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UPDATED JUL 14, 2020

So you love indoor cycling but you want something a little different? Trade the dark room and drop those beats for fresh air and open trails. We’ve got everything from fast and flat to rugged and rustic in this completely comprehensive guide to bike trails in Baltimore.




The closest (we hope!) you’ll ever come to a landing aircraft, this 100% paved and mostly flat path loops the Baltimore Washington International Airport and is great for a steady-state cardio ride. Fitt Tip: ride the trail counter-clockwise to lessen the load of the hills, or if you want a greater challenge tackle the 12.5 miles clockwise.

Tucked away between residential Catonsville and Ellicott City, this rails-to-trails project is short and sweet (1.25 miles), perfect for a quick afternoon ride. Paved and shaded with plenty of tree cover, you’ll cut through massive granite rocks that tower 100ft above the trail. Make it a longer ride by continuing down Edmondson Ave. and riding the #8 trolley path. And if you’re looking for a post-ride meal, head into Ellicott City to Manor Hill Tavern — their brick oven pizzas are to die for.

Gwynns Falls Trail is another classic Baltimore ride and, frankly, it's one that doesn’t get enough love. With a diverse mix of terrain including pavement, dirt, and gravel, the trail in its entirety winds through 30 different Baltimore neighborhoods. However, we recommend starting in Carroll Park and heading northwest. Fitt tip: This trail is quite long (15 miles), so if you’re in it for the long haul, pack a picnic lunch to enjoy in Leakin park — a nature-filled urban oasis.

Experienced roadies and novices alike can appreciate this long paved trail that, as you might have guessed, runs to (almost) Annapolis, Maryland. The trail will take you 13 miles to the foot of the Severn River Bridge. If you’re up for an extra adventure, you can ride another 2 miles south to Jonas Park before heading over the Naval Academy Bridge to Annapolis. Stroll around the harbor and grab a bite to eat, a cold brew at one of the many bars, or just shop along the water. This trail is entirely what you make it.

Running along the Patapsco River, a former Baltimore swimming hole in the ’20s, this trail is the perfect city escape for a short bike ride. The trail runs for five miles alongside the gentle babbling Patapsco River, so feel free to dip a toe! The water isn’t deep enough for swimming but can be refreshing for wading. Just know that the park can get really crowded in the summer months and has limited capacity, so in peak months, it’s important to get out early if you plan to park on location.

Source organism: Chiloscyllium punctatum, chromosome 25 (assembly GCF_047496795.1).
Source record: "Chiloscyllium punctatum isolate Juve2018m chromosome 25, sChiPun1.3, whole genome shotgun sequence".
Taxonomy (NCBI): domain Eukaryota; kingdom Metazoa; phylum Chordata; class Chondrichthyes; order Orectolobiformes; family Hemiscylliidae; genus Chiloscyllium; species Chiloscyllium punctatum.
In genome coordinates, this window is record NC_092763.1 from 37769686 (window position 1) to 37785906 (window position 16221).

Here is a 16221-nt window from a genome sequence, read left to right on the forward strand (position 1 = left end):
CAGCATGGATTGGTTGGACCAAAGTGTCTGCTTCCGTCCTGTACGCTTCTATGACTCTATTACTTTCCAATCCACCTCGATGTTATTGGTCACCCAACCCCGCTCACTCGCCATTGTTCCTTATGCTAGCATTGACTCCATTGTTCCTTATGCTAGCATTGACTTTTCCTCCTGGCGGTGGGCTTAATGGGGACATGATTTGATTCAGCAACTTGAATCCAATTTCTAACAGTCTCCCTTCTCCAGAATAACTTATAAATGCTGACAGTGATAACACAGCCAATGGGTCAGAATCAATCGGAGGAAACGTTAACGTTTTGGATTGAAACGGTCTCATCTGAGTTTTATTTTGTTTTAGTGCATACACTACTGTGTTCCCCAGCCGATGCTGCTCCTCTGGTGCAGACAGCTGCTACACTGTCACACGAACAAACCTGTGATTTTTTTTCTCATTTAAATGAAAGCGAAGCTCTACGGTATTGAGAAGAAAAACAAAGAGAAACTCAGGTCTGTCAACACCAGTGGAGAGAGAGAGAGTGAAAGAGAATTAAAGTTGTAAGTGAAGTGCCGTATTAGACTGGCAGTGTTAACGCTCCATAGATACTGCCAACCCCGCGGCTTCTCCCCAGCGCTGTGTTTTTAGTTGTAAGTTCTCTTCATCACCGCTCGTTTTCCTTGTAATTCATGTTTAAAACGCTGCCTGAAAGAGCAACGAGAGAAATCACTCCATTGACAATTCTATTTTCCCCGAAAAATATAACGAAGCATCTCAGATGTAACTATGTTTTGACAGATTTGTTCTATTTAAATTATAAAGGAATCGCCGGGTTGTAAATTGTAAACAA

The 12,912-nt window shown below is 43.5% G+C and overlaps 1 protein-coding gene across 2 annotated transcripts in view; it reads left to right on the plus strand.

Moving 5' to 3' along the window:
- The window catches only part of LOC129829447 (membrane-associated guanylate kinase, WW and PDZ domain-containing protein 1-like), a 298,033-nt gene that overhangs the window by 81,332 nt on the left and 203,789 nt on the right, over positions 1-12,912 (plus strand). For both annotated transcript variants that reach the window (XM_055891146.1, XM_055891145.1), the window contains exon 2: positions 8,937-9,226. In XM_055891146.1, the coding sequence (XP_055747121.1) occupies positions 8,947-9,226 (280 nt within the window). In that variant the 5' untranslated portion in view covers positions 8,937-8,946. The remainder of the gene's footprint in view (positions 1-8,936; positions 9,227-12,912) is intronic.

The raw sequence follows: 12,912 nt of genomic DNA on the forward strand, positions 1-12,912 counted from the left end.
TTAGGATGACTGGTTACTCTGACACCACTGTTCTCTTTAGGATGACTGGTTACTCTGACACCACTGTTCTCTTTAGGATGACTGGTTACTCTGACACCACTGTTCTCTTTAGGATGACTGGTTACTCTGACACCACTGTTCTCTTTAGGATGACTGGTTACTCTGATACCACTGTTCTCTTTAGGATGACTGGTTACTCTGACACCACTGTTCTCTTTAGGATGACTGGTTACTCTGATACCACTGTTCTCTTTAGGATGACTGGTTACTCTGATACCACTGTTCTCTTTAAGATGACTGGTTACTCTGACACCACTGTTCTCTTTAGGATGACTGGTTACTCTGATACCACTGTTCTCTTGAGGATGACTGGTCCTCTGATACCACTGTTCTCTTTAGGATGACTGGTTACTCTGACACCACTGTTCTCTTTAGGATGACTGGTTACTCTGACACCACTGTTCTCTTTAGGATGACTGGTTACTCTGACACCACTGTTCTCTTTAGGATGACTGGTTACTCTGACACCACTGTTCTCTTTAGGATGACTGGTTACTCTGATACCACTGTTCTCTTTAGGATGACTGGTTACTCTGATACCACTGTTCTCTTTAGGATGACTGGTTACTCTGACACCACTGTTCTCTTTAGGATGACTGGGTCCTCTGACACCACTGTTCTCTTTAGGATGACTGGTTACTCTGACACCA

Patterson Park, in its namesake neighborhood, packs a ton of activities into one little space. One of which is a wide and winding path to be utilized by walkers, joggers, and, yes, bikers. The main loop is about two miles and definitely includes some hills, but the spider web of paths could leave you riding around for much longer. And don’t leave the loop without snapping a selfie in front of the pagoda or taking in the panoramic views of the city from the top of the northwest hill.

This 10-mile ride is jam-packed with sights and sounds of Baltimore. Sure, you’ll hit major sights like the Maryland Zoo and Cylburn Arboretum, but we strongly suggest making a pit stop at Artifact Coffee in Hampden for a pick-me-up. Rent a bike from Baltimore Bicycle works—a funky hole-in-the-wall shop that blends into the surrounding brick except for its brightly blue painted trim—or just stop in for a tune-up as you ride by.

Nestled in between row houses in the Bel Air-Edison neighborhood, this “lollipop” 10-mile trail runs through dense woods before opening up onto Lake Montebello at the far west end. Moderate hills add an extra challenge for your legs, and be sure to keep your eyes out for native wildlife such as beavers, deer and of course blue heron.

The Patuxent Branch Trail, a short drive outside the city, is a mix of gravel and dirt paths surrounded by trees. Stop at the Bollman Truss Railroad Bridge for a photo op or just a quick break before heading to Lake Elkhorn to take in the serene landscape. All tuckered out from the 10 miles? Head over to nearby Jailbreak Brewing Company for a post-ride cold brew.

If mountain biking is your jam, don’t miss out on Gunpowder Falls State Park. Though some areas of the park don’t allow bikers, the Little Gunpowder Trail is a nice ride for beginners. And if you practically live on two wheels, make sure to stick to the Sweet Air Area, where the packed dirt single-track trails are a bit more advanced. And, of course, you’ll need to stop and marvel at the falls along the way!

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